Small Gestures That Had a Big Impact on Black History
1 year ago
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Though we all know the major movements that shaped Black History, from the Civil War to the Civil Rights Movement, there are plenty of seemingly small moments that had also had a great impact.
As Black History Month comes to a close we want to take a look at some of the greatest small gestures that had a big impact on Black History.
The flirtation (alleged) of Emmitt Till (1955): Till, was just fourteen years old when he became one of the Civil Rights Movements youngest and most high profile martyrs. Though there are varying accounts of exactly what transpired the day before his death multiple witnesses agree that the Chicago native may have whistled. According to some, Till whistled to aid in communicating with a stutter he was born with. Others have claimed that the Chicago native was simply unaccustomed to the strict segregation he encountered upon visiting relatives in Mississippi and was intending to playfully whistle at a young white woman. Regardless, Till was murdered by the woman’s relatives. His brutal death left him unrecognizable, but it also galvanized a nation. Though his murderers were ultimately acquitted by an all white jury, his torture and murder marked a turning point in the Civil Rights Movement. Civil Rights was no longer an issue that any black American could afford to ignore, because Emmitt Till represented every black American’s son or brother. In essence, a whistle started a revolution.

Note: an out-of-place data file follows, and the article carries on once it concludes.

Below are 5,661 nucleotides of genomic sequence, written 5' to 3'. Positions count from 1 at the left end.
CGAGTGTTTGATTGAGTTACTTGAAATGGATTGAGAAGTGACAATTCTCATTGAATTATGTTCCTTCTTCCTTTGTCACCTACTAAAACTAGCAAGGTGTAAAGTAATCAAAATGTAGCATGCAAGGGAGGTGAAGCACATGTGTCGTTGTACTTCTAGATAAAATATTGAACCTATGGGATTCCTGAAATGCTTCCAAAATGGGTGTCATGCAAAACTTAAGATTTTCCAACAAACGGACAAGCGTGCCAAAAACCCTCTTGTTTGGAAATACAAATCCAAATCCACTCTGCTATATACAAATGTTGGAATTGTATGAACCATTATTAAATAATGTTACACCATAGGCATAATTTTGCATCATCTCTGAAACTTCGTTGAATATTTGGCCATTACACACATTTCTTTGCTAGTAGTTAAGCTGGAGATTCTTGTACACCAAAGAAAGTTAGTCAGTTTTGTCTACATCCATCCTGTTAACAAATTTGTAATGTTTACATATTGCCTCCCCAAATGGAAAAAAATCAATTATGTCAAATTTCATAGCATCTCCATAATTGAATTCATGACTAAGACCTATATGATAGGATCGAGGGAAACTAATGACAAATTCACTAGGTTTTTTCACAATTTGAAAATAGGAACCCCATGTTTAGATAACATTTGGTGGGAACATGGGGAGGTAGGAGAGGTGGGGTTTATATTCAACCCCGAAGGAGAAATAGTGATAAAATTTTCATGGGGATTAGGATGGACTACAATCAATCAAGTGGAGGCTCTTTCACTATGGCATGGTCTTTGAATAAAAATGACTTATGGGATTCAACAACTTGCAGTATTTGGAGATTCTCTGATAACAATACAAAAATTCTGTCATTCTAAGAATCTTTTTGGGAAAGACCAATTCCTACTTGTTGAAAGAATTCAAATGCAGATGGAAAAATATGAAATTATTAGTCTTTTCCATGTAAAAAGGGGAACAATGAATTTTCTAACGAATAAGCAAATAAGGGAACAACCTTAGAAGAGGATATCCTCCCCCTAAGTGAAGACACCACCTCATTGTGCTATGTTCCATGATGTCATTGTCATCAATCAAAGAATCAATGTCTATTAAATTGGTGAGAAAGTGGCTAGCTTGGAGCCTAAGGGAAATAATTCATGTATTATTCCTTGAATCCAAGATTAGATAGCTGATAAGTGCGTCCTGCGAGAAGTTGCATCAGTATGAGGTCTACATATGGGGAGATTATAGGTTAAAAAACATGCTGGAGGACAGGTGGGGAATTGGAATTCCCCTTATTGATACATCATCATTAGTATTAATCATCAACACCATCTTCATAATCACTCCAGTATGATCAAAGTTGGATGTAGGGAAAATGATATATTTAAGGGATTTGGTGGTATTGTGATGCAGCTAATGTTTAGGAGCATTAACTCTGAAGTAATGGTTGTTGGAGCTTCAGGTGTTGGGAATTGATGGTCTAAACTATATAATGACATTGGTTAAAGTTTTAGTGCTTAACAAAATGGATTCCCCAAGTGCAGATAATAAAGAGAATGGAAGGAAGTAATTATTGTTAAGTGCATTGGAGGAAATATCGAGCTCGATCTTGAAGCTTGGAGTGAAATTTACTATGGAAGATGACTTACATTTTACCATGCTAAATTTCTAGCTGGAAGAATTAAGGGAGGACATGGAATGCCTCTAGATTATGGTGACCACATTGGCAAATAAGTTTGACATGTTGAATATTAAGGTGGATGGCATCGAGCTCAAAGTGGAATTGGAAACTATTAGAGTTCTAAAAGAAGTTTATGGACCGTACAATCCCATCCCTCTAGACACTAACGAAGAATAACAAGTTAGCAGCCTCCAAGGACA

[ALSO READ: We Can Never Forget John Lewis]
Rosa Parks takes a seat (1955): Months after the death of Emmitt Till, another seemingly small moment would help change America. On December 1, 1955, Parks was seated in the designated “colored” section of a bus in Montgomery, Alabama when she and three others were asked to vacate their seats for white passengers. Parks refused and was arrested. Her seemingly small act set off one of the most significant moments in the history of the Civil Rights Movement. It sparked the Montgomery Bus Boycott that lasted 381 days and introduced the world to an up and coming civil rights leader by the name of Martin Luther King, Jr. Parks also sparked the legal challenge which would be responsible for striking down Montgomery’s segregation law. The rest, as they say, is history.